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The Daily Wildcat

 

    Memorable characters make ‘Nebraska’

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    Blue Lake Media Fund

    Director Alexander Payne returns to his hometown of Omaha, Neb., in this black-and-white film named after the state. Despite this being a modern-day parable, the lack of color instills in the audience a sense of nostalgia. Anchored by the beautiful performance of Bruce Dern as Woody Grant, the film is both an honest character study and an examination and reaffirmation of Midwestern ideals.

    Grant is a very old man who inhabits the grey twilight between full-blown senility and lucid consciousness. He receives one of those Publishers Clearing House junk mail letters that claims he’ll be awarded $1 million if he can bring the letter to Lincoln, Neb. Woody takes the letter at face value due to his failing mental state and generally trusting nature, and is actually convinced he’s won $1 million. To fulfill Grant’s fantastical delusion, as his time is obviously limited, his son David (Will Forte) decides to drive his father to Lincoln. Along the way, they meet an eclectic cast of family and “long-lost” friends, more than one of whom become extra-friendly with the new “millionaire.”

    Dern won Best Actor at this year’s Cannes Film Festival, and there’s every reason to believe he’ll be a frontrunner for the Oscar. His Grant is one of the most memorable characters in film this year. He’s a grumpy old man with an acerbic wit who aptly states that “beer’s not drinkin’.” However, with his declining grip on reality, Dern captures a mixture of vulnerability, lucidity, confusion and humor that, as someone who’s seen loved ones suffer a mental decline, I can say that Dern gets damn near perfect.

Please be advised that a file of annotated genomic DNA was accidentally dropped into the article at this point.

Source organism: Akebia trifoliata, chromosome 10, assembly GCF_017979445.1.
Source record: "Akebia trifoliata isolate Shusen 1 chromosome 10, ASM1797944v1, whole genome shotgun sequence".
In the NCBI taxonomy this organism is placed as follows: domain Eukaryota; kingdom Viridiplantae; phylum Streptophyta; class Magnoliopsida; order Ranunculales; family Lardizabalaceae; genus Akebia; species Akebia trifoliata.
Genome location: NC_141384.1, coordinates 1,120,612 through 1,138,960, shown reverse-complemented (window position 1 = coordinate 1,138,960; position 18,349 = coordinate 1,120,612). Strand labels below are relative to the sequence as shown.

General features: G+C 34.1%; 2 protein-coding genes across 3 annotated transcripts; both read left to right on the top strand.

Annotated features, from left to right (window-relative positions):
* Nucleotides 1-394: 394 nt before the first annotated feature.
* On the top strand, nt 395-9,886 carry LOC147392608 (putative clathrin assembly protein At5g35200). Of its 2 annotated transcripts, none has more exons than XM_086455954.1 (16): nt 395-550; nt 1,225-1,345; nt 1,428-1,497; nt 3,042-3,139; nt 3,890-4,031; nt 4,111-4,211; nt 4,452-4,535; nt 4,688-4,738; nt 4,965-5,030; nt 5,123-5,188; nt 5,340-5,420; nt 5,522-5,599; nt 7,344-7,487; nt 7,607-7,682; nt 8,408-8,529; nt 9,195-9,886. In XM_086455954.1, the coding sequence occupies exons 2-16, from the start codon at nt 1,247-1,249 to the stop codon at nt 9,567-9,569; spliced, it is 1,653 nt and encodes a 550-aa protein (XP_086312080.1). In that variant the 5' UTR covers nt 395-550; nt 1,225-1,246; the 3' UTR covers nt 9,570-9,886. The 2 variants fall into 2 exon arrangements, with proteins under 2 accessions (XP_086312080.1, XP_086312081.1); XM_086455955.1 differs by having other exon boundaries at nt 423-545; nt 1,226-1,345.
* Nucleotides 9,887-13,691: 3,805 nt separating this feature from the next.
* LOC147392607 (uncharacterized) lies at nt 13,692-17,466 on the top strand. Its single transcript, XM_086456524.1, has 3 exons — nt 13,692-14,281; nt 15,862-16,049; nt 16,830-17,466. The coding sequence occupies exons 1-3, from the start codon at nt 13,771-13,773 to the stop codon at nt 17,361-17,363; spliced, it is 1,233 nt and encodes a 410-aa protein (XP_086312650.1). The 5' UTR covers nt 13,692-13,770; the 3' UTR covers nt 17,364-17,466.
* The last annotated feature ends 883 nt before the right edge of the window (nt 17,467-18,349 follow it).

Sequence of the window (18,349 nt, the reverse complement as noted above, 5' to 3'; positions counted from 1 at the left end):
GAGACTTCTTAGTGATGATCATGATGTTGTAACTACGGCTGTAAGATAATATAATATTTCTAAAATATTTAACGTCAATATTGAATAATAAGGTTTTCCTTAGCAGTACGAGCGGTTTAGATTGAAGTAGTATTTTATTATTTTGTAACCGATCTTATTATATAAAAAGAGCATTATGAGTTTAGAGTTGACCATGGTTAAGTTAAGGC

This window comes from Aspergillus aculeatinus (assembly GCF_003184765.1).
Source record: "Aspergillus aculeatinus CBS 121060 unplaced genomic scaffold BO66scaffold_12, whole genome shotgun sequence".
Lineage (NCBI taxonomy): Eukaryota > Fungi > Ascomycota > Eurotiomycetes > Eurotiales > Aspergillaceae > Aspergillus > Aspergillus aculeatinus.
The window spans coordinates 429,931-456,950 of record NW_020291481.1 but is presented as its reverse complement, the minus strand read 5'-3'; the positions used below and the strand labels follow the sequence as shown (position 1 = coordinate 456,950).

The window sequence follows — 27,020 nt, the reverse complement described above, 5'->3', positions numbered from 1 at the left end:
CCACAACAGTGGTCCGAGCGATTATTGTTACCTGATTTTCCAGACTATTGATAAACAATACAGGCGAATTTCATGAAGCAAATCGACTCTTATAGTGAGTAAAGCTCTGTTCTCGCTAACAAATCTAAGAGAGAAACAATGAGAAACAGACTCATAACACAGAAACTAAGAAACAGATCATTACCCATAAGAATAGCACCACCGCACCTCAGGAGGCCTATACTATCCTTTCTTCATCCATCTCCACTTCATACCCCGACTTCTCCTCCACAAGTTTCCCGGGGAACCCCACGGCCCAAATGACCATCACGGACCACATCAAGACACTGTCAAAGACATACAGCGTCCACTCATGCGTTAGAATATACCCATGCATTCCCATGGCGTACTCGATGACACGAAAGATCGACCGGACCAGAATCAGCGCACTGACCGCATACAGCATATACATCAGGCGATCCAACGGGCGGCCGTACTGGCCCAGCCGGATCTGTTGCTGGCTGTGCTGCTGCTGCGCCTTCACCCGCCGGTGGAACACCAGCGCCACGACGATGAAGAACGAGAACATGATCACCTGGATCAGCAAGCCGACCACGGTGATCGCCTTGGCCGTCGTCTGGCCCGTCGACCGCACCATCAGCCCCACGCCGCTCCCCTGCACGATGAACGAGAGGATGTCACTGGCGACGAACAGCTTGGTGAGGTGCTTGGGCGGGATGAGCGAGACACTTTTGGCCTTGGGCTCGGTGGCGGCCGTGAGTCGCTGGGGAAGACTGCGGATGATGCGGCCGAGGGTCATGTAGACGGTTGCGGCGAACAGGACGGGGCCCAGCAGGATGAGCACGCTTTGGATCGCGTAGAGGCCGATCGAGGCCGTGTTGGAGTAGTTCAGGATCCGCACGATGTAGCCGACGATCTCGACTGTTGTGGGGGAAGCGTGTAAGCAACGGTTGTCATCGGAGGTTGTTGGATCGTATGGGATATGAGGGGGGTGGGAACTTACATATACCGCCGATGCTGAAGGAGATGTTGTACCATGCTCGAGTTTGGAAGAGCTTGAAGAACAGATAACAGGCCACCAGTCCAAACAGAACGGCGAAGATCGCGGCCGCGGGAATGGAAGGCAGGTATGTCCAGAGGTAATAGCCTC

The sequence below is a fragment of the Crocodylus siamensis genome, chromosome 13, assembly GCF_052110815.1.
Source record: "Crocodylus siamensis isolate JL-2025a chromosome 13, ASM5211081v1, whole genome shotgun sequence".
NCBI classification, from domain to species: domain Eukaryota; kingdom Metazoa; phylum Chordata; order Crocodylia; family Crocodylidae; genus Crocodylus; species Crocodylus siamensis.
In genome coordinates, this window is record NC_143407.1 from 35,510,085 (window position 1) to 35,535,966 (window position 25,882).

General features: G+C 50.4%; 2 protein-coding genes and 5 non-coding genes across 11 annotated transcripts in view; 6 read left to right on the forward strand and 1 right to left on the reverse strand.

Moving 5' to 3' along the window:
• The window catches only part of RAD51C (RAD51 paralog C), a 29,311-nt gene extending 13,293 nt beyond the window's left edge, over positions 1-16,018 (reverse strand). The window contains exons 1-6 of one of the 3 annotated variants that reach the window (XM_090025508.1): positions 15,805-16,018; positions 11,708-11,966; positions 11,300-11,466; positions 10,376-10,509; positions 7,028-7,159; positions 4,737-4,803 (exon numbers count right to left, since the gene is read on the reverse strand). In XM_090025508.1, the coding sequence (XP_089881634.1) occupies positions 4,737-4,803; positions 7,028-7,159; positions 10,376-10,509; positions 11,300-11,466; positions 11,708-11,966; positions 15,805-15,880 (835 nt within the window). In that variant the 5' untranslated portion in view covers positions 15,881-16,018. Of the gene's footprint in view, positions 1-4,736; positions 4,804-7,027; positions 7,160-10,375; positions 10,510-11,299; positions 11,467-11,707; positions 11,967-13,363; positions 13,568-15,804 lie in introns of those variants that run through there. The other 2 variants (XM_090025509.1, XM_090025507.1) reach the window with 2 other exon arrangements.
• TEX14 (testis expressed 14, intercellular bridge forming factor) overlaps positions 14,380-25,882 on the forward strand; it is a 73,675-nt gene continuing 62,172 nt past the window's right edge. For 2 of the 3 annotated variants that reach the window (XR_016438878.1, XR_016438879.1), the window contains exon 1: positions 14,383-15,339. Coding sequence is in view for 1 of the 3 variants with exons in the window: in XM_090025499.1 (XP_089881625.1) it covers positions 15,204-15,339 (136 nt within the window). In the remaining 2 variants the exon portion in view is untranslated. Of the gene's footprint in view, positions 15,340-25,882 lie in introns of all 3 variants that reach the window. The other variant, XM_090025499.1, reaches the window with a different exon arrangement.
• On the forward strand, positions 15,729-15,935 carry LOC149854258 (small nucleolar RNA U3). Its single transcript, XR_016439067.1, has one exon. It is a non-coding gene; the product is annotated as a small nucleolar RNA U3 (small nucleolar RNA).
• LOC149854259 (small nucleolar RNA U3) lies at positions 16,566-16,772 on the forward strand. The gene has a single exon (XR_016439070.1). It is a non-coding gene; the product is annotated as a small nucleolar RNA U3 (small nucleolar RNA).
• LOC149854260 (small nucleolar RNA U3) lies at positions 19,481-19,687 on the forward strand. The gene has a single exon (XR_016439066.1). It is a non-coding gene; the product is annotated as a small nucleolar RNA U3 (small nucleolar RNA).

My major gripes with the film are, unfortunately, about the other main actors. It was an accomplishment for Forte to make the transition from sketch comedy extraordinaire on “Saturday Night Live” to actor in a major dramatic film as effectively as he did; however, as a son who must face all of the flaws in his father, he seems to overstate the grief and frustration. June Squibb plays Woody’s loving-yet-critical wife Kate, who makes a point of harping on her husband and his nonsensical ways. Squibb provides some great humor, but her performance seems over-emphasized, and she’s just really loud.

    Given that “Nebraska” is the title of the movie, it stands to reason that the setting is, well, Nebraska, and that it plays a major role. If you’ve never been to the Midwest, it’s the Nebraska you would stereotypically expect. Simple people live in simple houses and tend to the fields that have been in their families for generations.

    Don’t feel bad for thinking the Midwest is nothing but farm country, though. I went to school at a major university in the Midwest for a year, and people there legitimately believe that we Arizonans ride our horses to school.

    The Coen Brothers’ “Fargo” famously painted Minnesota as a desolate white wasteland, home to plaid-wearing folk who speak in giggle-inducing phrases like, “Don’t ya know?” If you’ve never been to Minnesota, and someone asked you what you thought it was like, you would probably come up with something similar — although maybe a little less cartoonish.

    “Nebraska,” likewise, shows the state as vast, still expanses of rolling fields where most everyone’s a Cornhusker fan (who, by the way, are just doing average in the Big Ten this year). Some critics take issue with these representations, claiming that directors disrespect their subjects by feeding into stereotypes. But Payne was born and raised in Omaha, Neb., and thus I believe he respects and loves his homeland. The people of “Nebraska” find a source of pride, honor and identity in working the land and by carrying on traditions that go as far back as the soil can remember.

    Payne isn’t mocking his home state, but doing the exact opposite. He honors this people who keep to family and land, and will even entertain an old man who wants one last taste of youth and glory.

    Grade: A-

    Follow Alex Guyton @TDWildcatFilm

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